I know of at least a dozen international spa brands re-thinking their identities for fear of seeming outdated or irrelevant. There’s nothing unusual about a bit of brand self-reflection. After all, brands need to keep evolving while staying true to their core values. What’s interesting is that many of them emerged only within the last decade. That’s an awfully short time to be threatened by extinction, which leads me to wonder why spa brands’ life spans are in peril.
In addition to having to adapt to radical market changes, as well as economic and digital disruptions, it doesn’t help that many spa brands today lack a clear differentiation or a compelling value proposition. Many were launched without the forethought required to manage a brand and plans only extended as far as a catchy logo and swanky interiors.
Another challenge is the spa industry’s schizophrenic and ambivalent attitude towards its own identity. Ten years ago, we were questioning who had the right to call themselves a “spa”. Today, we’re running away from the much-maligned descriptive.
We bemoan how consumer behavior is evolving faster than our ability to adapt. We are slow to catch on to how technology is changing the entire customer experience, and equally slow to capitalize on market opportunities – men, the silver set, retail prospects. Need I say more?
For example, I can understand from an operational perspective why spas limit their product range to no more than two or three items. But this doesn’t reflect the reality of today’s increasingly fickle consumer who uses an average of six to eight skincare products in their daily routine. In Asia, I’d venture it’s even higher.
Spas and product brands get caught up in the world of “professional” vs “retail”? Guess what, guys? Your spa consumer couldn’t care less. They want great products and they’ll buy it wherever it’s available, including online. Exclusivity in distribution is not an expression of luxury from a consumer’s perspective—it’s an inconvenience.
Rest assured, spas are here to stay. (It’s hard to argue against centuries’ of history.) But if spa brands want to achieve what they aim to deliver to consumers – longevity — they’re going to have to change their game plan. Brands die because of shortsightedness and hubris. And all is not well in spa-dom. The ultimate Holy Grail in the brand game today is engagement and the way to achieve that is through what we’ve called the holy trinity of brand survival: Experience, Engagement and Emotion.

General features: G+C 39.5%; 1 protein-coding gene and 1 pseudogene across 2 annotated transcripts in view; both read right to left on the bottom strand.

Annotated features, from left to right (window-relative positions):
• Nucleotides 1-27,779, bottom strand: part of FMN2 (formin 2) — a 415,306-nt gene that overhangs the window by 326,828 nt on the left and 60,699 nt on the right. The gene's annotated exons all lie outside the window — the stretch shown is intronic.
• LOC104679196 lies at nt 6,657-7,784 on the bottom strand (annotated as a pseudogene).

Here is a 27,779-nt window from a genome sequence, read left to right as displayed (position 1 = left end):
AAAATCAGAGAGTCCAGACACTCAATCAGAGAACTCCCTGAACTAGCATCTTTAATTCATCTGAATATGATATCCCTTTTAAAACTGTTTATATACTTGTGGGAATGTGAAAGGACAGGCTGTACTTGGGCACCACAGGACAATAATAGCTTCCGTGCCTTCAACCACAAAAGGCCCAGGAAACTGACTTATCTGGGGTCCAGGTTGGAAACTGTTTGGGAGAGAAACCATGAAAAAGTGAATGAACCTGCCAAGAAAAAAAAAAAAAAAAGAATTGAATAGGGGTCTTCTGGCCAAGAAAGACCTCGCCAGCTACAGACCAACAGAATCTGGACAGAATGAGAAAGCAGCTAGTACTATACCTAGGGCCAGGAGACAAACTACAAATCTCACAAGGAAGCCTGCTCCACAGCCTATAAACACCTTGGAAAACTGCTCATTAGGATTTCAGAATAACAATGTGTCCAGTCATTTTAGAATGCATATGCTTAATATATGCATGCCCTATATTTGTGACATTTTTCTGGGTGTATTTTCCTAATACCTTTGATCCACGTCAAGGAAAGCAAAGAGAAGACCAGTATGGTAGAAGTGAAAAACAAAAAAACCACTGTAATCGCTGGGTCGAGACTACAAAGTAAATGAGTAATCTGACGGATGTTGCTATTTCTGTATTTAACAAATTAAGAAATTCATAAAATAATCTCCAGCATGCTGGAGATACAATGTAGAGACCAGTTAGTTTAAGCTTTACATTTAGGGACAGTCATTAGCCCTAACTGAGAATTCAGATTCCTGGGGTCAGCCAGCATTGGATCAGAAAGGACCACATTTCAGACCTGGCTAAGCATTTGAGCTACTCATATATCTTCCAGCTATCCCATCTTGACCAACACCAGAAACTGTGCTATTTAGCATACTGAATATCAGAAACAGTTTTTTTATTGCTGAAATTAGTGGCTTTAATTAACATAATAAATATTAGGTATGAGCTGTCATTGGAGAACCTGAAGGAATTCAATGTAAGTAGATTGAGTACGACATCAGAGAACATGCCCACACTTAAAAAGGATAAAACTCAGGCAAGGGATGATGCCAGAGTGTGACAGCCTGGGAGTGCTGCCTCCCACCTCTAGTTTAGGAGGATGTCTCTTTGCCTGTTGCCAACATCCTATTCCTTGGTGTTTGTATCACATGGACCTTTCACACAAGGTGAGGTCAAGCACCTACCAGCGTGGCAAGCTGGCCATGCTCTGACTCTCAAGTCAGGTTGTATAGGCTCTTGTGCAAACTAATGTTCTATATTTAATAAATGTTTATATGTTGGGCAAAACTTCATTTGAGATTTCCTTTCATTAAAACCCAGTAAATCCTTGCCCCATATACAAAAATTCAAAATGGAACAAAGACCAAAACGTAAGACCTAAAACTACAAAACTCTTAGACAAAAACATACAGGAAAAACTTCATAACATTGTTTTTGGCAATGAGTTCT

Experience — Spas have this down pat. Where they fall short is in delivering it ‘consistently’ and distinctly. Another area where experience is virtually non-existent is in retail. And this spells brand suicide. The demand for new experiences has radically changed the playing field, and spa retail is very much in the Dark Ages. Virtually every retail environment – whether it’s physical or online – is being radically changed by fast-developing digital technologies making “immersive retail environments” the new norm.
Empathy – Being “green” and “socially responsible” is a business imperative, no longer just a marketing ploy. But this is not what we mean by “empathy”. It is a brand’s ability to understand and share the feelings of their consumers. Today, customers rule. Empathetic companies naturally tend to be some of the most successful because they’re highly attuned to subtle changes in the marketplace, and are in a more competitive place to respond.
Do you truly understand your customers? Can you connect with them on a deep, intuitive level? Do you really know what they want and need – and more importantly, why? You’re probably thinking, ‘Of course I do!’ Now ask yourself, ‘Do your marketing efforts reflect this?’
Emotion — This is where the battle for dominance will be won. The key to success is winning hearts and minds. This can only be done through emotion. Brands that can make you feel good, make you laugh, cry, remember, think and reflect, move you to act, are here to stay. Brands that can stir passion, wonderment, joy, and yes, even sadness, leave lasting impressions. They engender experience and memories. They have the sticking factor. And even if digital Darwinism threatens them, passionate fans will fight for their survival.
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